Writing the Declaration of Independence (A Vintage Short)
Joseph J. Ellis
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A colorful, enlightening account of how Thomas Jefferson wrote the Declaration of Independence, and the road to July 4: a selection from Joseph J. Ellis’s American Sphinx, winner of the National Book Award.
How did the newest and youngest member of Virginia’s delegation to the Constitutional Congress come to write the founding document of the American project? In “Writing the Declaration of Independence,” Pulitzer Prize–winning historian Joseph J. Ellis outlines the life of the document and the road to its adoption on July 4. From Jefferson’s arrival in Philadelphia in 1775 in an ornate carriage along with four horses and three slaves, to a fascinating guided tour of the drafts and discussions (including the importance of a good speaking voice, the theatricality of Patrick Henry, and Jefferson’s tortured, ultimately discarded section blaming the king for American slavery), this is the true history of Independence Day.
the historically correct, if unorthodox, context for answering the proverbial question: What was Jefferson thinking about on the eve of his authorship of the Declaration of Independence? The answer is indisputable. He was not thinking, as some historians have claimed, about John Locke’s theory of natural rights or Scottish commonsense philosophy. He was thinking about Virginia’s new constitution.44 An aspect of his thinking proved directly relevant for the task he was about to assume. In his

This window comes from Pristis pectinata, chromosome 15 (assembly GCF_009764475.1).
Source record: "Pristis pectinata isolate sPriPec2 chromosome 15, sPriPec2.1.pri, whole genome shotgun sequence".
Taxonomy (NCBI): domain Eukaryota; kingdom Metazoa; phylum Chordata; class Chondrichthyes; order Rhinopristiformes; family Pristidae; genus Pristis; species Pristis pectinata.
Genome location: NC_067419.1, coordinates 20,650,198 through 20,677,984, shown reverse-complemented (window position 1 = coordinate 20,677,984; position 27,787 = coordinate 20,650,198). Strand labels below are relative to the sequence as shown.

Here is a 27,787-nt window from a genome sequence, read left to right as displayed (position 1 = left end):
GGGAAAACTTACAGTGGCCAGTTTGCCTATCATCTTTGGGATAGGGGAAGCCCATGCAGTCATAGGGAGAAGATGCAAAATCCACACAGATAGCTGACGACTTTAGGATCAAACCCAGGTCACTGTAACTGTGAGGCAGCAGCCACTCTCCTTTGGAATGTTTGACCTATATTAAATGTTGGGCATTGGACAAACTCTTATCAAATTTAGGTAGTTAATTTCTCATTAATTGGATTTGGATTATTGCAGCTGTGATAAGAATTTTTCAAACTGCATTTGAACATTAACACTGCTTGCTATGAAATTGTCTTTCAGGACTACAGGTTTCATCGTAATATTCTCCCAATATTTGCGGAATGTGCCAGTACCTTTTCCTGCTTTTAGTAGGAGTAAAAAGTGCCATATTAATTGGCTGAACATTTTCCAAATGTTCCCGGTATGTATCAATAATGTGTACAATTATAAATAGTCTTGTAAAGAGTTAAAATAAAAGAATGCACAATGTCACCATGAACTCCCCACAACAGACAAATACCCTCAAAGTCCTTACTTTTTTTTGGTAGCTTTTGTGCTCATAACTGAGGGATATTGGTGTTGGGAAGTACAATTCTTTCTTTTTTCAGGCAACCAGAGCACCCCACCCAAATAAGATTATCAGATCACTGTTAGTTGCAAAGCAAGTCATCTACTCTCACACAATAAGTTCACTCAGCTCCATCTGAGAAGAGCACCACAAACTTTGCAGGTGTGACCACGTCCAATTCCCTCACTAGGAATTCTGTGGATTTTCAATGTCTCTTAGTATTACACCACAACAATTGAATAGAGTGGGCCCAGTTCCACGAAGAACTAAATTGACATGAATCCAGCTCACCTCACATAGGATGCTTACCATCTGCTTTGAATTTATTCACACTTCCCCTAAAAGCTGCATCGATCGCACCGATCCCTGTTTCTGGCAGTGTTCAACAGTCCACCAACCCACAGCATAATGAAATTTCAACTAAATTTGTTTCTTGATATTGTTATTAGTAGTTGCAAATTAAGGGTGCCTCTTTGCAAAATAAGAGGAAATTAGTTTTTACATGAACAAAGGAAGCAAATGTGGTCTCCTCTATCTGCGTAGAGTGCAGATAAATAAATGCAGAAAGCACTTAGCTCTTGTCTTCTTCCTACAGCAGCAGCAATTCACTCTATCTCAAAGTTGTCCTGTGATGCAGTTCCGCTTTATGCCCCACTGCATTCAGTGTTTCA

reaction to Fliegelman’s novel thesis, see Peter Onuf, “The Scholars’ Jefferson,” WMQ, L (1993), 683–84. 62. Boyd, I, 78–81, for Jefferson’s book list in 1771. BOOKS BY JOSEPH J. ELLIS AMERICAN SPHINX The Character of Thomas Jefferson For a man who insisted that life on the public stage was not what he had in mind, Thomas Jefferson certainly spent a great deal of time in the spotlight—and not only during his active political career. In his twilight years Jefferson was already taking on the
forever telling his friends that life on the public stage was not for him. Just as his political career was getting started, he seemed poised for retirement.10 Given his subsequent role in the Continental Congress and then in shaping the course of the American Revolution, his selection to serve on the Virginia delegation in Philadelphia was a fortunate accident. Jefferson was not elected to the original delegation in 1774; he was not considered a sufficiently prominent figure to be included with
barely, and largely because of his ties by blood and patronage with the Randolph circle. If his arrival in Philadelphia in June 1775 marked his entry into national affairs, he entered by the side door.11 WHIG PRINCIPLES THERE WAS ONE significant exception to this dominant pattern of reticence and marginality, but it happened to be the one item that delegates from the other colonies knew about the young Jefferson. “I have not been in Company with him yet,” reported Samuel Ward the day after
for the original Saxon values. Throughout the fall and winter of 1775 Jefferson did extensive research in Richard Hakluyt’s Voyages with the aim of documenting the claim that the earliest migrants from England to America came over at their own expense “unassisted by the wealth or the strength of Great Britain” and, most significantly, regarded their migration as a clean break with the mother country. If true, this was revisionist history with the most revolutionary consequences, for it suggested